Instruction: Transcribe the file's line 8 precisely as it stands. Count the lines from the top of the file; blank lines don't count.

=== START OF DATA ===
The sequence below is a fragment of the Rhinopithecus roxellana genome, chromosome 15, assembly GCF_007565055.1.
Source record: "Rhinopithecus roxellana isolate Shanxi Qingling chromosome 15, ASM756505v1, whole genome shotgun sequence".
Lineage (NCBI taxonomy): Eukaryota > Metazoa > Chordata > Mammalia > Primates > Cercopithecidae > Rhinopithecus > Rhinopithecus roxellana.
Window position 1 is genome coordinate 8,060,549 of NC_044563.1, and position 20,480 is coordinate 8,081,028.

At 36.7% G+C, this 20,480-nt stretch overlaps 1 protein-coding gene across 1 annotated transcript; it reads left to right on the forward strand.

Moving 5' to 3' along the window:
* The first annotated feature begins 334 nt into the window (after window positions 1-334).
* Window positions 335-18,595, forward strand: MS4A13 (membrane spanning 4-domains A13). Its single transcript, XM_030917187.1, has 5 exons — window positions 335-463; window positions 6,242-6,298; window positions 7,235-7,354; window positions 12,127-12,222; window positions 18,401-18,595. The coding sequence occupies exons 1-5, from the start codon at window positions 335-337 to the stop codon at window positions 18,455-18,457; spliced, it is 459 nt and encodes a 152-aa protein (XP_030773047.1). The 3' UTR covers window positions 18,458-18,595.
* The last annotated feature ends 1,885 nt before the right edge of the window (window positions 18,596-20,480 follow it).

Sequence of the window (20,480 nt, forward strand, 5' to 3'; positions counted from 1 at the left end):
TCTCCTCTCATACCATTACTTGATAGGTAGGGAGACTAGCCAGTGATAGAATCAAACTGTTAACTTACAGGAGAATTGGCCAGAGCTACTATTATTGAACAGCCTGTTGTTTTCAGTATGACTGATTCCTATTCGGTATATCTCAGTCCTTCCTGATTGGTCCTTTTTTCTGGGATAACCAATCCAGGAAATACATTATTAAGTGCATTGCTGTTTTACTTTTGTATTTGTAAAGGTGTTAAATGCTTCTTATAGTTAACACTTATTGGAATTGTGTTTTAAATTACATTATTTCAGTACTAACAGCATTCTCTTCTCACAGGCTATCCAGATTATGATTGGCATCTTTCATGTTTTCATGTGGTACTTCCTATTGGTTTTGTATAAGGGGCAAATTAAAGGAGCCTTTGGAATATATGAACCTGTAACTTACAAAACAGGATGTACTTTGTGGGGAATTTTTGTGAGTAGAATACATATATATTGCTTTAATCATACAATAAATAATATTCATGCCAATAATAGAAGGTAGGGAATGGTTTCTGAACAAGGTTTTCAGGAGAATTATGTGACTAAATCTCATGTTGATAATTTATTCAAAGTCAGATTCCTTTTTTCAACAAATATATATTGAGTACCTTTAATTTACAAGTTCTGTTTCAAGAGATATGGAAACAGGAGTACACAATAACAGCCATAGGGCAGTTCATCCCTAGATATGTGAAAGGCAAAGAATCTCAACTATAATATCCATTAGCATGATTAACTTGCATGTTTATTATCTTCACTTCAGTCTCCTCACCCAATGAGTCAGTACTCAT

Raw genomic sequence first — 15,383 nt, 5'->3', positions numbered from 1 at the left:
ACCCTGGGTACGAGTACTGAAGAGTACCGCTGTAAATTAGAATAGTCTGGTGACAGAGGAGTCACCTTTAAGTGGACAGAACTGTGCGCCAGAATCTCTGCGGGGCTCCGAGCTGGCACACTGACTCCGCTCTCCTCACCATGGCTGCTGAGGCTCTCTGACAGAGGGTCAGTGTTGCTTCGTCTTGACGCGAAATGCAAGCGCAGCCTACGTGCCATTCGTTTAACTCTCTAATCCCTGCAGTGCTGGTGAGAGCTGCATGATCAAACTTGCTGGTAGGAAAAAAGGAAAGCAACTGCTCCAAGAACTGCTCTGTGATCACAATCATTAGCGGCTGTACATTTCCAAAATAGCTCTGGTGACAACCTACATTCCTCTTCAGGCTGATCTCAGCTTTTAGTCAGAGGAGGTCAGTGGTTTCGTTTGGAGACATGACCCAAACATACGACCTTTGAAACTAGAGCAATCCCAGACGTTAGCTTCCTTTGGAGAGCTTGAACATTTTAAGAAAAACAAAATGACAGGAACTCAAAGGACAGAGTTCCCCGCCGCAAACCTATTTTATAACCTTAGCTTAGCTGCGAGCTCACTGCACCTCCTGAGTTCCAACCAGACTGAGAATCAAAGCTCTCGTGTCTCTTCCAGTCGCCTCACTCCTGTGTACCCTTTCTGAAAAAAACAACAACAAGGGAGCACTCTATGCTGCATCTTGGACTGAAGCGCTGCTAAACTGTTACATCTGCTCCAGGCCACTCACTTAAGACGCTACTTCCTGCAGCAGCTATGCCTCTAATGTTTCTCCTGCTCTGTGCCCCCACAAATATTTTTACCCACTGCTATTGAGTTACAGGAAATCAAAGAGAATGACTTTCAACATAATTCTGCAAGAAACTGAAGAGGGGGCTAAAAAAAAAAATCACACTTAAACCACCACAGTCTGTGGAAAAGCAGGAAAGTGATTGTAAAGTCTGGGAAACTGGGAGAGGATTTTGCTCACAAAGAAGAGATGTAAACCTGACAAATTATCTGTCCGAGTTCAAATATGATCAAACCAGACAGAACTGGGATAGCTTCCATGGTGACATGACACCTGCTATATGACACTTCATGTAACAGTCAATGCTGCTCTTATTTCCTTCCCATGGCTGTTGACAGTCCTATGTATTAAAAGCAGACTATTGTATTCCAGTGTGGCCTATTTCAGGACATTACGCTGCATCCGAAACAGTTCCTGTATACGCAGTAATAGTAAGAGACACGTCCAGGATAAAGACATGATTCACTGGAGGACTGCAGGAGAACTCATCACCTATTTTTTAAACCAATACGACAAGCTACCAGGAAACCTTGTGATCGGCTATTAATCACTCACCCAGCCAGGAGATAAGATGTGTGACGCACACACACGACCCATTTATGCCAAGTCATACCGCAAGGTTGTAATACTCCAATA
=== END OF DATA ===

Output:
* Window positions 335-18,595, forward strand: MS4A13 (membrane spanning 4-domains A13). Its single transcript, XM_030917187.1, has 5 exons — window positions 335-463; window positions 6,242-6,298; window positions 7,235-7,354; window positions 12,127-12,222; window positions 18,401-18,595. The coding sequence occupies exons 1-5, from the start codon at window positions 335-337 to the stop codon at window positions 18,455-18,457; spliced, it is 459 nt and encodes a 152-aa protein (XP_030773047.1). The 3' UTR covers window positions 18,458-18,595.